One of the staunchest critics of Fed’s policies is investor Jim Rogers, who sounded deeply pessimistic about both US bonds and currency in an interview he gave me in Mumbai this week. “I can’t understand why I am one of the few people who see this. Either I’m nuts, or they’re nuts,” said the chairman of Singapore-based Rogers Holdings. “You have huge amount of money being printed at a time when the supplies of everything are under duress — the inventories of food are the lowest they’ve been in decades; nobody can get to open a mine. This is the perfect scenario for higher prices and long-term inflation.”

Bernanke doesn’t buy this argument. In his testimony to the House Budget Committee this week, the Fed chairman said that he foresaw inflation to remain low. “The slack in resource utilisation remains sizeable, and notwithstanding recent increases in the prices of oil and other commodities, cost pressures generally remain subdued,” he said. “As a consequence, inflation is likely to move down some over the next year relative to its pace in 2008. That said, improving economic conditions and stable inflation expectations should limit further declines in inflation.”

What makes this debate very relevant to us in India is that we need to import both commodities and capital from the rest of the world. We would be hurt if oil went back up above $100 a barrel; we would suffer a great deal more from a premature withdrawal of US liquidity, especially if that were to lead to yet another spike in investors’ perception of default risk in the world’s biggest economy.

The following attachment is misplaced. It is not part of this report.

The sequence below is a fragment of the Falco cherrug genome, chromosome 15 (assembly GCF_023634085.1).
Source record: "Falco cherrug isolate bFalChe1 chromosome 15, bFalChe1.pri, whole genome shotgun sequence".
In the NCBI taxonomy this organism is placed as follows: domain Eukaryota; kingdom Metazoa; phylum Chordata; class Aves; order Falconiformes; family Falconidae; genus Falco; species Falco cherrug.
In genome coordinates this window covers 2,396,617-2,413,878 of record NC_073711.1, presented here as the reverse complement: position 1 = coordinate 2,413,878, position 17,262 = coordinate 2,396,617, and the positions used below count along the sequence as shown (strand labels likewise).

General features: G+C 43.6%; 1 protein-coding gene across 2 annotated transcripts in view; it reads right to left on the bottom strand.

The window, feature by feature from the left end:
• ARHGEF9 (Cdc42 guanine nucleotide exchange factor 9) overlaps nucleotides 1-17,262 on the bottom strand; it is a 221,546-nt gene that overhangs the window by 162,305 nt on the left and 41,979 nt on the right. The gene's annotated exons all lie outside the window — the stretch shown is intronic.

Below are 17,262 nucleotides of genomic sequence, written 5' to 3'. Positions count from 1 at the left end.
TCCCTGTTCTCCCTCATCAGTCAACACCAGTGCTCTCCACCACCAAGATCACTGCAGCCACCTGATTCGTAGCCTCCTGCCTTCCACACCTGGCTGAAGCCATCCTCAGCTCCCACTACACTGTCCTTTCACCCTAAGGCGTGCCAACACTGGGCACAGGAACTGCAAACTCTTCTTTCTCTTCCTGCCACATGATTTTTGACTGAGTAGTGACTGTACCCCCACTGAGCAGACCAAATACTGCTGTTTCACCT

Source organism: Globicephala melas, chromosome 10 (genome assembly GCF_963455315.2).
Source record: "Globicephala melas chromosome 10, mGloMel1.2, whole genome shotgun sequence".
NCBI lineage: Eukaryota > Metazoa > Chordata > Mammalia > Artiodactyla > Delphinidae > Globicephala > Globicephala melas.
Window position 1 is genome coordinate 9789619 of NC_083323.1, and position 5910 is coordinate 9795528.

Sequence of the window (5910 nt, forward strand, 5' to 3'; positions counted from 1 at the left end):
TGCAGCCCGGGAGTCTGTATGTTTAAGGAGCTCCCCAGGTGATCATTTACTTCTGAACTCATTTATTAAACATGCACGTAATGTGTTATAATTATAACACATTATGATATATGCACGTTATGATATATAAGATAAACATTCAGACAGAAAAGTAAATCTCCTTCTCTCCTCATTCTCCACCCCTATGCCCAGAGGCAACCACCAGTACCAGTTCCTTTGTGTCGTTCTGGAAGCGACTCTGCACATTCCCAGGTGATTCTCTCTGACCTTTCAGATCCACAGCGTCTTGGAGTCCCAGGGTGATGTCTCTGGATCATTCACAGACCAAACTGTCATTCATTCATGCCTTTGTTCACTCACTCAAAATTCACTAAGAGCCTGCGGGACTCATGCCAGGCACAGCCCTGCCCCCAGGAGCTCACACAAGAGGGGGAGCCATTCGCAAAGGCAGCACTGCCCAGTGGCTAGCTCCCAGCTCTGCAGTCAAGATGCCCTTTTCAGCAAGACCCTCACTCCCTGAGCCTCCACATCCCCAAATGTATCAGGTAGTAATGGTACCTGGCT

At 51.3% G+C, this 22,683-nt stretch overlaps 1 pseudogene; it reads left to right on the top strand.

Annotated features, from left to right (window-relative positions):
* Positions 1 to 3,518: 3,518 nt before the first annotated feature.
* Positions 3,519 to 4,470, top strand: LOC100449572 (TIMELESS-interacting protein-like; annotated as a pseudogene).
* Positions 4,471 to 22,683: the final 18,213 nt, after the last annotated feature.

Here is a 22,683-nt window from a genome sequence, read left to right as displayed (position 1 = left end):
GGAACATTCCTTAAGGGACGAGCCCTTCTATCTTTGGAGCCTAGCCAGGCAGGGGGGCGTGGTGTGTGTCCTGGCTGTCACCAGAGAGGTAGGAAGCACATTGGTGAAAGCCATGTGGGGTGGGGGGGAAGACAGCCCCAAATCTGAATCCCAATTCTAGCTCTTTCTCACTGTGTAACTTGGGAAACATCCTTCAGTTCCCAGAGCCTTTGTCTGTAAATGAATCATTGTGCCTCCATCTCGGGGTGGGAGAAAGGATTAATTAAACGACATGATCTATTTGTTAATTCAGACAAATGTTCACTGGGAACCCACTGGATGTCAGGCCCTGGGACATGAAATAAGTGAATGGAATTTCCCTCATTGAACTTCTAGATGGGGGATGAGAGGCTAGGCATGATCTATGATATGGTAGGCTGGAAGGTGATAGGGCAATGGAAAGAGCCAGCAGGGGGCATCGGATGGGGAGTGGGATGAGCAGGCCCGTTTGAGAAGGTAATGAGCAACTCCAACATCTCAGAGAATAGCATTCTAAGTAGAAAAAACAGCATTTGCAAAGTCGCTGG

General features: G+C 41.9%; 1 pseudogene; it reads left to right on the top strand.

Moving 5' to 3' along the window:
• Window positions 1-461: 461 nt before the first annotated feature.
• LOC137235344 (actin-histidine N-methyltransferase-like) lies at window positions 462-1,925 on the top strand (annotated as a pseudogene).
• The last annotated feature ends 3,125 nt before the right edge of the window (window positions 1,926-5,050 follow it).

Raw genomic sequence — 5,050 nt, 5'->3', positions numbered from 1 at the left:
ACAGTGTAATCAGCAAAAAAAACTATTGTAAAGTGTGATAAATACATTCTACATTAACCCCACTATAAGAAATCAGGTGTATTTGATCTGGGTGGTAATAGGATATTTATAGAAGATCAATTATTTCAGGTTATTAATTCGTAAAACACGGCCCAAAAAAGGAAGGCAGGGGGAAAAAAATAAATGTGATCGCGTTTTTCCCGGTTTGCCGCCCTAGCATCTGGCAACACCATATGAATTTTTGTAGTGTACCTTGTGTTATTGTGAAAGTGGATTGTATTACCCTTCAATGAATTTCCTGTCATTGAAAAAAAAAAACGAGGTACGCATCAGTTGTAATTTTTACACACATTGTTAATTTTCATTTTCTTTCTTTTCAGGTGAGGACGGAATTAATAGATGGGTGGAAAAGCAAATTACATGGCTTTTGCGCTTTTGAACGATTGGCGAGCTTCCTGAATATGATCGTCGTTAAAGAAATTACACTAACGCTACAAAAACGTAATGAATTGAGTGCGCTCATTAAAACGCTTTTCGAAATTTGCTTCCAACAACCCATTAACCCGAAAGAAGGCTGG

It’s instructive to see how the liquidity-risk premium shot up in India following the collapse of Lehman Brothers and the attendant jump in the default risk in the United States. The spread between Aaa-rated corporate bonds and Indian government bonds tripled to 420 basis points in just about a month. The liquidity shock has since then eased considerably: the Aaa spread is down to a little more than 200 basis points. But unlike in the US, the liquidity-risk premium in India has stopped falling. Domestic liquidity may get squeezed if finance minister Pranab Mukherjee decides to use the budget to ramp up government spending in a big way.

As Nobel-winning economist Paul Krugman has been pointing out, the risk that Obama administration’s big-spending ways will “crowd out” the private sector is minimal. Obama’s fiscal expansion is simply allowing excess household savings to get absorbed in the absence of private credit demand even at near-zero interest rates.

Our situation is different. “With every percentage-point increase in the fiscal deficit, maintaining adequate liquidity in the system becomes that much more difficult,” RBI governor Duvvuri Subbarao said at the Economic Times Financial Management Seminar last month.

Bernanke’s final choice will matter tremendously for equity investors in the Indian market. If the Fed chairman elects to ignore the inflation risk, the commodity producers that make up almost 30% of the sensex ought to continue to do well. But if Bernanke moves in quickly to withdraw liquidity, the worsening US unemployment outlook and the consequent increase in the default-risk premium may stamp out the worldwide equity rally.